The Brazil National High School Exam (ENEM) recently made headlines for its inclusion of several controversial questions. The nationally administered exam included two questions that asked students to take a stance on women’s’ rights in Brazil. Two of the multiple choice questions included excerpts from prominent feminist scholars while the essay’s theme was the prevalence of violence against women in Brazilian society. After the test was administered, the questions caused national debate. Students and politicians alike used social media to express feelings of disdain and support.
In the video above, Priscilla Achakpa of Nigeria and Edna Kaptoyo of Kenya discuss the importance of African women’s involvement in the Paris Climate Change Conference given the disproportionate effect that climate change has on women in developing countries. Achakpa and Kaptoyo explain that in rural communities, women are the main source of labor in a family. This means that the woman is responsible for collecting water and firewood for the household, along with completing other agricultural and household tasks. When lakes dry up as a result of climate change, it is women who are expected to walk to the extra distance to the next available water source. This can prove to be a dangerous and grueling task.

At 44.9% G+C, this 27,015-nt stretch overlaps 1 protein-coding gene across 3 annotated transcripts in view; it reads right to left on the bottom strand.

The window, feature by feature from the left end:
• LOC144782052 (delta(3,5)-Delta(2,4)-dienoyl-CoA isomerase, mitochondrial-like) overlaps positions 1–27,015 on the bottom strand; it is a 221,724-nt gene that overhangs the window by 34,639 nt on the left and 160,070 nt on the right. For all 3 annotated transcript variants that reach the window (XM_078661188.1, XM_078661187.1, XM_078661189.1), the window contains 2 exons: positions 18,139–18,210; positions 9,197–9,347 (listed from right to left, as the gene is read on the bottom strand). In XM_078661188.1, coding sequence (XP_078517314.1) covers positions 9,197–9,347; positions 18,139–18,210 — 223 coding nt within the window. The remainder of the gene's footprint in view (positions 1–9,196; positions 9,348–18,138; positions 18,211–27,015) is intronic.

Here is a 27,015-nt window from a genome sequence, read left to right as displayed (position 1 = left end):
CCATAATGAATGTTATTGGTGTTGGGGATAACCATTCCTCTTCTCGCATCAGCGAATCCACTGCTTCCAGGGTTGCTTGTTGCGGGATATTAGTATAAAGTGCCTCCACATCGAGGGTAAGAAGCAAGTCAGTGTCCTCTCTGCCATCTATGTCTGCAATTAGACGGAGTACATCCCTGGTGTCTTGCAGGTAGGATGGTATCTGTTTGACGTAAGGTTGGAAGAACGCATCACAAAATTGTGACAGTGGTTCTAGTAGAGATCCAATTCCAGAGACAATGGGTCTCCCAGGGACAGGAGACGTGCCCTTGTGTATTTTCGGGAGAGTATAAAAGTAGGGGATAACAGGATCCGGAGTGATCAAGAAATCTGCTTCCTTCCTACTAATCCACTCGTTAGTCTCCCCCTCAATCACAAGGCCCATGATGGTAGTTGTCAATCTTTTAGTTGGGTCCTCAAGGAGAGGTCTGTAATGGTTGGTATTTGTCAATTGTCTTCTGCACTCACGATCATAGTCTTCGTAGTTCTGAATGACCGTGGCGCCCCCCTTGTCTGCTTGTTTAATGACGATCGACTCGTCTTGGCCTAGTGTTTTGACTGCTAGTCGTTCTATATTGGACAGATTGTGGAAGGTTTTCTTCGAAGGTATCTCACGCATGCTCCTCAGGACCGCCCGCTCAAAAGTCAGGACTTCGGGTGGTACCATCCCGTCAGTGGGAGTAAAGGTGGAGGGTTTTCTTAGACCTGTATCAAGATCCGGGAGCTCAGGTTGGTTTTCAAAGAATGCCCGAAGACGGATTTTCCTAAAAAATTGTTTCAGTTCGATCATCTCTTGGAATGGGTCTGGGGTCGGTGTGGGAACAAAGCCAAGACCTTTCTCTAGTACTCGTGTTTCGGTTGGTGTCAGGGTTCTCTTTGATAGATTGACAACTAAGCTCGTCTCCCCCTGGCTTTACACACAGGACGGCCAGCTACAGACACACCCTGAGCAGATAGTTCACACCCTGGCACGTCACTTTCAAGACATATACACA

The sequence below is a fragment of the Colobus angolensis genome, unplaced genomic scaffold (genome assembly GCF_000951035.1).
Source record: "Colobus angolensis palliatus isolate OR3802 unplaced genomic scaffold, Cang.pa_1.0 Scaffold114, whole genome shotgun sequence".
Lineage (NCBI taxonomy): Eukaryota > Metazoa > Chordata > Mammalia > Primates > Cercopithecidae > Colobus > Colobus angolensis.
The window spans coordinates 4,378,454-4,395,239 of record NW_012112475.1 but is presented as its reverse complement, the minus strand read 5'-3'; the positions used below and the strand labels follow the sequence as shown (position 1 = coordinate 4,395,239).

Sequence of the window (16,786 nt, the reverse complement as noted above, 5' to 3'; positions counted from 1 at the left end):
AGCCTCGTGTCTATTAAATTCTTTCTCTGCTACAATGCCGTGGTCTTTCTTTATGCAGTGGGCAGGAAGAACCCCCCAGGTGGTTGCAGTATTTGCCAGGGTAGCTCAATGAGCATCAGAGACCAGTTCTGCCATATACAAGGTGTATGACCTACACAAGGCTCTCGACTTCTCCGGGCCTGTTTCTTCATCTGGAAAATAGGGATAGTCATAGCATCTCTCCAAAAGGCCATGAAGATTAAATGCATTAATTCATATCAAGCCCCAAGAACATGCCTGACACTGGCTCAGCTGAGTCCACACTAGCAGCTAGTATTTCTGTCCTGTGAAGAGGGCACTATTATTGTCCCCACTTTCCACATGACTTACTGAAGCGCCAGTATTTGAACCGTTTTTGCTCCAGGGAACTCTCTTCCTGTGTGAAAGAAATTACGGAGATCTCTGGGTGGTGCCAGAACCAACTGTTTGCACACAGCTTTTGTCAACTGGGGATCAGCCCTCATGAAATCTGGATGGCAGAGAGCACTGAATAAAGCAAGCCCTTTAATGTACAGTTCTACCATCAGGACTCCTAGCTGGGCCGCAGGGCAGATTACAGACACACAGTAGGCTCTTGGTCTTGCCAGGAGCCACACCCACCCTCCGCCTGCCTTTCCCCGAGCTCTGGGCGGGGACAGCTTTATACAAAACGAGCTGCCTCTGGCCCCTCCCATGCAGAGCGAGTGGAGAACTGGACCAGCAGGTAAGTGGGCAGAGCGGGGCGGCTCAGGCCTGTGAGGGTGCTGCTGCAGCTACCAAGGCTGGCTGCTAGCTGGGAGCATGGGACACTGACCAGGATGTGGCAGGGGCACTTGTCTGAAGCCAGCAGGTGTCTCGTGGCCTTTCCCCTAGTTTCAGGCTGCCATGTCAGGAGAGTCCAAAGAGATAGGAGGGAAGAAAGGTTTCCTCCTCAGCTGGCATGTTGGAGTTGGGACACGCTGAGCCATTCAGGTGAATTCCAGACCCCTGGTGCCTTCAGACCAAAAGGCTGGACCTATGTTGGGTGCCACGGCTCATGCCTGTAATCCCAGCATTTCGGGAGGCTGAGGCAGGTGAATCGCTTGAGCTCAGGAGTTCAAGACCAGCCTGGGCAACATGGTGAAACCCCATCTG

This week Mark Zuckerberg and Priscilla Chan, his wife, announced that they would be donating a large percentage of their fortune to charity over the course of their lifetimes- roughly 99% of their Facebook shares or about $45 billion. This announcement came in the days leading up to the birth of their first child and was delivered as an open letter to their daughter. They framed their announcement as part of their vision for the better world they hoped for for her in her lifetime and to many this was heralded as a generous and selfless decision. And maybe it was to a certain extent. But by putting their money into an LLC, which is what Zuckerberg and Chan have announced they are going to do, they will avoid paying a large sum of taxes on their enormous fortune. So what might the real effect of their decision be, and in particular what could it mean for the state of education in the United States?